(This column used to be called Random Ex-Brave.)

Jerome Walton is the Bush of ball players.

I'll explain.

In 1994, Bush released Sixteen Stone. It spawned hits like "Everything Zen," "Comedown," and "Glycerine." The latter became Bush's most iconic song. It was certified platinum six times and just like that, Bush was one of the biggest bands in the world. However, subsequent follow-ups never quite made a similar impression. Razorblade Suitcase, released two years later, sold about half as many records while 1999's The Science of Things was certified platinum just once. None of their other three albums even reached those sales. Outside of "The Sound of Winter" in 2011, the last Top 5 hit on the US Alternative Rock charts came in 2000.

Bruce Bennett | Getty
In 1989, Jerome Walton came on the scene as yet another young player to lead the Don Zimmer era Cubs to new heights. Mark Grace was 25, Shawon Dunston was 26, Dwight Smith was 25, and the 23 year-old Greg Maddux led a strong rotation. It was a great group of young talent, that went to the NLCS that year before losing to the Giants in five, paving the way for the Earthquake Series with the A's. Walton was a big reason why. Replacing a series of under-performing players in center field from 1988, Walton hit .293 with 24 steals over 116 games. He missed some action, but was instrumental in getting the Cubs to the plays after a 30-game hit streak starting on July 21. That day, the Cubs lost 4-3 to the Giants and were in third place in the NL East. When the streak ended on August 20, the Cubs had moved ahead of the Astros for the division lead. They would never lose the lead again and after the season, Walton finished 13th in the MVP vote and won the Rookie of the Year. Since 1947, only five Cubs have ever won the award. It was Walton's best year.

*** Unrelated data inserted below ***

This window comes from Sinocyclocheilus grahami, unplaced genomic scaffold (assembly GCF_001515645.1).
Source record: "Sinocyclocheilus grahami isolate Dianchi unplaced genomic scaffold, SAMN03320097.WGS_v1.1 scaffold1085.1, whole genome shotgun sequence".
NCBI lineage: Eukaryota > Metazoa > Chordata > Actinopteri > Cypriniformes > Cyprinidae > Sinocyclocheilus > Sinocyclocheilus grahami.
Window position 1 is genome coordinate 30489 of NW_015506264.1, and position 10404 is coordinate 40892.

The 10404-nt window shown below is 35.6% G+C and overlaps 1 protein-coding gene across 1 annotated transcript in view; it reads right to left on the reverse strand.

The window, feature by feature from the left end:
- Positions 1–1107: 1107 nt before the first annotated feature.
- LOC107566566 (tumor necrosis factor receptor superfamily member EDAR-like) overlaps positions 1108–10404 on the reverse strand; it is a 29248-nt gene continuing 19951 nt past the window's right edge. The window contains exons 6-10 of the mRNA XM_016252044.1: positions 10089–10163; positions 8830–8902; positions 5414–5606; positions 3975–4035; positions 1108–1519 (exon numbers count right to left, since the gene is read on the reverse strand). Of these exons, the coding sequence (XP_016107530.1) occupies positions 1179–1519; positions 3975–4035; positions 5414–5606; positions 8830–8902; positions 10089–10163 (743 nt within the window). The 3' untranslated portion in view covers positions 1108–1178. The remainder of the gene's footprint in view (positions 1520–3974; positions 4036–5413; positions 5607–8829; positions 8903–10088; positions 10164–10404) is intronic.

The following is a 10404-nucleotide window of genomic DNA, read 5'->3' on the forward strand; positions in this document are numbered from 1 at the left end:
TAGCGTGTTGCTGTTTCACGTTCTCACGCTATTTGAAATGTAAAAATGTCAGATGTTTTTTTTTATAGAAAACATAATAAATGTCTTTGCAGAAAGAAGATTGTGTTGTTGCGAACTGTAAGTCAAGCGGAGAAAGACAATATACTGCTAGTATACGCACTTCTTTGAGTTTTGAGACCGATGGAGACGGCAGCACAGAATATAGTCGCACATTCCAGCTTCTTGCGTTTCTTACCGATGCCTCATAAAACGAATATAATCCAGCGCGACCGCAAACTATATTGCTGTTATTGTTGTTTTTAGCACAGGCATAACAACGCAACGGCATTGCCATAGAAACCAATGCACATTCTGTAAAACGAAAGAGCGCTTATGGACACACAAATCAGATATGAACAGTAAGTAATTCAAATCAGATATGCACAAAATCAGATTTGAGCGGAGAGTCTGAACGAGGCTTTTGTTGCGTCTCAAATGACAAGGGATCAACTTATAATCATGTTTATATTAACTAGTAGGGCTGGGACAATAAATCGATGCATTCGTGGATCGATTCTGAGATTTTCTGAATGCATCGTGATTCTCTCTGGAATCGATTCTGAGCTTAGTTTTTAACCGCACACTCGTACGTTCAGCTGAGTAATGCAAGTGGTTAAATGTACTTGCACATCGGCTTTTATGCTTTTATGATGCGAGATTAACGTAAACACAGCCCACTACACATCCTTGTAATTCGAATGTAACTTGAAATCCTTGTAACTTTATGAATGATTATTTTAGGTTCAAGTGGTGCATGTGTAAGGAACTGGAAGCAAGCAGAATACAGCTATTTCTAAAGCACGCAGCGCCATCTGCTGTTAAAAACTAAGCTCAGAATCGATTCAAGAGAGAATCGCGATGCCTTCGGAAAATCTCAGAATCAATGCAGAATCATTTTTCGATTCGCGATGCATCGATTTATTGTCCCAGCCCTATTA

Born July 8, 1965 in Newnan, GA, Walton attended Enterprise-Ozark Community College in Alabama. The school has produced just one other major leaguer - Dana Williams. In the minors, Walton was a pretty exciting prospect and the year before breaking into the bigs, he hit .331 in AA with 42 steals. After winning the CF job in spring training, Walton was set and the Cubs got excited after a magical rookie season. As I said, Walton missed action in 1989. This would become fairly routine for the often-injured speedster.

In 1990, there was Walton at the top of the lineup to begin the year. He went 2-for-4 and scored a tying run in the first. His OPS stayed in the .680-.720 department for most of the season, though he lost 40 games to injury in mid-June. For the most part, Zimmer hit him leadoff and despite weaker numbers across the board, he did on-base .350, though he only swiped 14 bases. It would be his last full-time season. While Walton played a lot in 1991, he was used as a defensive replacement for the weaker fielding, but better hitting alternatives (Doug Dascenzo and Chico Walker). He finished the year with a disappointing .219 average and a .604 OPS.